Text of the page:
‘It’s crucial to be strong and balanced throughout the entire body, not simply in the muscles or muscle groups that are needed for running,’ says Kelly.

Yoga can assist you be a better runner and a better athlete.


Though flexibility is very important, Dr. Michael Ross, who concentrates on sports medication and is the medical director at the Rothman Institute Performance Laboratory at Jefferson University Healthcare facility in Philadelphia, believes that the core strength and enhanced movement derived from yoga are really more of a benefit to runners.

Dr. Ross discusses: ‘Many running injuries are blamed on a lack of flexibility, however many are actually due to a lack of core strength.’

Your core includes your front stomach muscles, the lower back, top of the diaphragm and the pelvic muscles. As it’s found in your center of mass, when your core is weak, the various other muscles in your body have to pick up the slack. This can cause a reduction in fluidity and a boost in exertion, which increase your chances of sustaining an injury.

Yoga presents can assist develop your core– and allow you to run with incorporated, collaborated motions. ‘Think movement over flexibility,’ says Ross, ‘Rather than isolating a single muscle, you want the muscles and tendons to interact as a device, which enables the joint to move effectively and decreases the risk of injury.’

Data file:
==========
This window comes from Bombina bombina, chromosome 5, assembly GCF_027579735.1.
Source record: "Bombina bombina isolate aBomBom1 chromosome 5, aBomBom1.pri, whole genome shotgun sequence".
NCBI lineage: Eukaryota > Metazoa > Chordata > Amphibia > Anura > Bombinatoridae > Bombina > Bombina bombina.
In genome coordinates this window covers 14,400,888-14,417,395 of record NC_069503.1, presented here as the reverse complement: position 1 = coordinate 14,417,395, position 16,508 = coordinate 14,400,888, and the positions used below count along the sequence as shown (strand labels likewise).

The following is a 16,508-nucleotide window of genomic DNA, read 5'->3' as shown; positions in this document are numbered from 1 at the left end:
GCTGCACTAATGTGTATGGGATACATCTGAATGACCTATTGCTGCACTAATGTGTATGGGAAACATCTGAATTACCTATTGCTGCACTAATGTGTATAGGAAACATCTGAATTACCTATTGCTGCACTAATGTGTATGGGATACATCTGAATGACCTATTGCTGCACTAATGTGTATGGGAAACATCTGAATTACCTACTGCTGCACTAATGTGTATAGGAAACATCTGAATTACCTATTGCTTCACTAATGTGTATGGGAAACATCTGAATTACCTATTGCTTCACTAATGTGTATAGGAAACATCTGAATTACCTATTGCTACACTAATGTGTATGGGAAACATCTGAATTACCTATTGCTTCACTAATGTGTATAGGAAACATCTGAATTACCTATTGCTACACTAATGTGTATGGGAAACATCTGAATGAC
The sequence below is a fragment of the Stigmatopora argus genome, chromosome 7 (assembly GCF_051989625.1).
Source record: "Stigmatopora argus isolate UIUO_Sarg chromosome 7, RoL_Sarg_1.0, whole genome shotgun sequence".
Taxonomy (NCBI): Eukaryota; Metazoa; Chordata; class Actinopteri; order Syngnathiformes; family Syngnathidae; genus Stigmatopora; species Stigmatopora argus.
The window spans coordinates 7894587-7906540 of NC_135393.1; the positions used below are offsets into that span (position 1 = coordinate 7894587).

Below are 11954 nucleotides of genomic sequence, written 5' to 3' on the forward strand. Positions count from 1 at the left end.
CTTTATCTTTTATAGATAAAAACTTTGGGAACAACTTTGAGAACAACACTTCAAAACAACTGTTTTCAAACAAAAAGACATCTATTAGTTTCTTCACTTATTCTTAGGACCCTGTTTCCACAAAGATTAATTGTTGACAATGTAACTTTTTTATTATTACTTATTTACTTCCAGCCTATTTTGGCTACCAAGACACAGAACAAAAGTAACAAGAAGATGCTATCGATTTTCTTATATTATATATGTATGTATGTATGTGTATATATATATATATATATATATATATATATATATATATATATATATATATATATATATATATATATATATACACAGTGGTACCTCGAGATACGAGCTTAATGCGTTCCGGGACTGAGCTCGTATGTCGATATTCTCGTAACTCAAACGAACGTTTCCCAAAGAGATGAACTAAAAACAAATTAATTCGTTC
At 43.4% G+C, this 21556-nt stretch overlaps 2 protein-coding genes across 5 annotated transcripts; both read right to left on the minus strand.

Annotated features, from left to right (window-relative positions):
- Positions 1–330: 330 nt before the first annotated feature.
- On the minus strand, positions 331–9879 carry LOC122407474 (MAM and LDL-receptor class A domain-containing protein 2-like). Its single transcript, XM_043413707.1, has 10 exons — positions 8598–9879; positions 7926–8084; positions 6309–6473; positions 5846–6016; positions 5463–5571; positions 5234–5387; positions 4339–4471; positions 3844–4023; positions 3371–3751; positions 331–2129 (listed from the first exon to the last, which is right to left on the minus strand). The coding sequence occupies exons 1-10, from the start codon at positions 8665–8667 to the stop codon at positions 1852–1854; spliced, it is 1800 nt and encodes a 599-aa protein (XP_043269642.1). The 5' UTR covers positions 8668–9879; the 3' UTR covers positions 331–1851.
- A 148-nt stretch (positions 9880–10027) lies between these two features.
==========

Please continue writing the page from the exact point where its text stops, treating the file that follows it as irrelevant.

Versatility, mobility and a strong core are recurring advantages for runners.


‘Many of the concerns that I hear from runners are connected with soft tissue, tightness or bonds. These can all be avoided or corrected by exercising yoga on a regular basis,’ states San Francisco-based professional running coach Matthew Forsman, who advises runners to consist of yoga in their training.

Injuries can take place when the muscles that support a particular joint, such as the hip or knee, are out of balance. For example, if your hamstring is restricted due to the fact that it’s weak or tight, then the capability for your quadriceps to contract will be limited and can potentially cause the weak point to escalate into an injury.

‘IT, or iliotibial, band syndrome and shin splints prevail injuries that I see,’ states Forsman. ‘These are due to imbalances in the muscles of the lower leg.’ Standing yoga positions, such as Warrior I, Triangle and Side-Angle Pose, can assist even out your lower body muscles, stabilizing them, along with enabling them to agreement effectively.

Yoga can assist your hamstrings, which in turn can decrease injuries.


The focus you discover doing yoga can help improve your mindfulness while running.

‘I’ve actually been a runner all my life, and after several years, I felt my body begin to offer,’ Kelly stated. ‘I turned my back on running. But after a while, I missed the adrenaline rush, being outside in nature, and, basically, I missed out on running.’

Unlike the competitive nature of running, yoga instructs you to clear your mind and view your life as a series of challenges, instead of wins and losses. So aspects like hearing your body, focusing on your form and being mindful of how your foot hits the ground can become more vital than being the first one to reach the finish line.

‘Those who practice routinely have the ability to reduce the obstacles that running produces and, for that reason, enhance their efficiencies off the mat,’ states Kelly, who discovered that yoga helped her run better.